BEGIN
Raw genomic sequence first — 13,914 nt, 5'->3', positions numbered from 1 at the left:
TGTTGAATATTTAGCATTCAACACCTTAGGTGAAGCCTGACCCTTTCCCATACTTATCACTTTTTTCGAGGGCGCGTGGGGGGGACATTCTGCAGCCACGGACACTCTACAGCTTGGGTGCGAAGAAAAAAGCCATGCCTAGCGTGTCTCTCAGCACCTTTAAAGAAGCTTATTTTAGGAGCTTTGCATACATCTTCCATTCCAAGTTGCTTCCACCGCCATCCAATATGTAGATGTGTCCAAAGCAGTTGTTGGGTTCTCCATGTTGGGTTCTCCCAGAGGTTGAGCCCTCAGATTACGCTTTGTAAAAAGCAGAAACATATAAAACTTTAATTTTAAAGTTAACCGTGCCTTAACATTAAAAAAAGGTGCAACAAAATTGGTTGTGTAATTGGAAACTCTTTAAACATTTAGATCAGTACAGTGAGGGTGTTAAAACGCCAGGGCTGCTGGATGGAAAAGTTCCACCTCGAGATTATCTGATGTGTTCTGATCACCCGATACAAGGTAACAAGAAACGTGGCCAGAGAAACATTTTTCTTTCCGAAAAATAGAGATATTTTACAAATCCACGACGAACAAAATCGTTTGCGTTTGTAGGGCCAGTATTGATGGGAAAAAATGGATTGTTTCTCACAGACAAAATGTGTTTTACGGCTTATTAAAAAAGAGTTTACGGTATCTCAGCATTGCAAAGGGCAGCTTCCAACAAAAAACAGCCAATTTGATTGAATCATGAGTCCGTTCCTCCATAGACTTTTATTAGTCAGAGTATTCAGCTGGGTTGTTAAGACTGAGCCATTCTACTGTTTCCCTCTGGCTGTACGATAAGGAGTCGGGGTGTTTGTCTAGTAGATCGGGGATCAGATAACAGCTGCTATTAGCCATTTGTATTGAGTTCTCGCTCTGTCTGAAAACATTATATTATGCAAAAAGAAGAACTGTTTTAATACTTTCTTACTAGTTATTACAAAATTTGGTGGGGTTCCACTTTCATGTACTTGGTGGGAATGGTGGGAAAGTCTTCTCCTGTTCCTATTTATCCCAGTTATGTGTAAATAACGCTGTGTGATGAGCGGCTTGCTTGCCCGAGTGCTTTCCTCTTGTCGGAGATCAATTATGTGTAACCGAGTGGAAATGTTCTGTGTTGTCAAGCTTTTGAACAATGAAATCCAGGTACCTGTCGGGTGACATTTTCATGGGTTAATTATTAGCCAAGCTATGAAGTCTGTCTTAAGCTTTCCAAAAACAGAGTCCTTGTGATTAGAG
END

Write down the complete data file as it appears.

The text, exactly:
Raw genomic sequence first — 13,914 nt, 5'->3', positions numbered from 1 at the left:
TGTTGAATATTTAGCATTCAACACCTTAGGTGAAGCCTGACCCTTTCCCATACTTATCACTTTTTTCGAGGGCGCGTGGGGGGGACATTCTGCAGCCACGGACACTCTACAGCTTGGGTGCGAAGAAAAAAGCCATGCCTAGCGTGTCTCTCAGCACCTTTAAAGAAGCTTATTTTAGGAGCTTTGCATACATCTTCCATTCCAAGTTGCTTCCACCGCCATCCAATATGTAGATGTGTCCAAAGCAGTTGTTGGGTTCTCCATGTTGGGTTCTCCCAGAGGTTGAGCCCTCAGATTACGCTTTGTAAAAAGCAGAAACATATAAAACTTTAATTTTAAAGTTAACCGTGCCTTAACATTAAAAAAAGGTGCAACAAAATTGGTTGTGTAATTGGAAACTCTTTAAACATTTAGATCAGTACAGTGAGGGTGTTAAAACGCCAGGGCTGCTGGATGGAAAAGTTCCACCTCGAGATTATCTGATGTGTTCTGATCACCCGATACAAGGTAACAAGAAACGTGGCCAGAGAAACATTTTTCTTTCCGAAAAATAGAGATATTTTACAAATCCACGACGAACAAAATCGTTTGCGTTTGTAGGGCCAGTATTGATGGGAAAAAATGGATTGTTTCTCACAGACAAAATGTGTTTTACGGCTTATTAAAAAAGAGTTTACGGTATCTCAGCATTGCAAAGGGCAGCTTCCAACAAAAAACAGCCAATTTGATTGAATCATGAGTCCGTTCCTCCATAGACTTTTATTAGTCAGAGTATTCAGCTGGGTTGTTAAGACTGAGCCATTCTACTGTTTCCCTCTGGCTGTACGATAAGGAGTCGGGGTGTTTGTCTAGTAGATCGGGGATCAGATAACAGCTGCTATTAGCCATTTGTATTGAGTTCTCGCTCTGTCTGAAAACATTATATTATGCAAAAAGAAGAACTGTTTTAATACTTTCTTACTAGTTATTACAAAATTTGGTGGGGTTCCACTTTCATGTACTTGGTGGGAATGGTGGGAAAGTCTTCTCCTGTTCCTATTTATCCCAGTTATGTGTAAATAACGCTGTGTGATGAGCGGCTTGCTTGCCCGAGTGCTTTCCTCTTGTCGGAGATCAATTATGTGTAACCGAGTGGAAATGTTCTGTGTTGTCAAGCTTTTGAACAATGAAATCCAGGTACCTGTCGGGTGACATTTTCATGGGTTAATTATTAGCCAAGCTATGAAGTCTGTCTTAAGCTTTCCAAAAACAGAGTCCTTGTGATTAGAG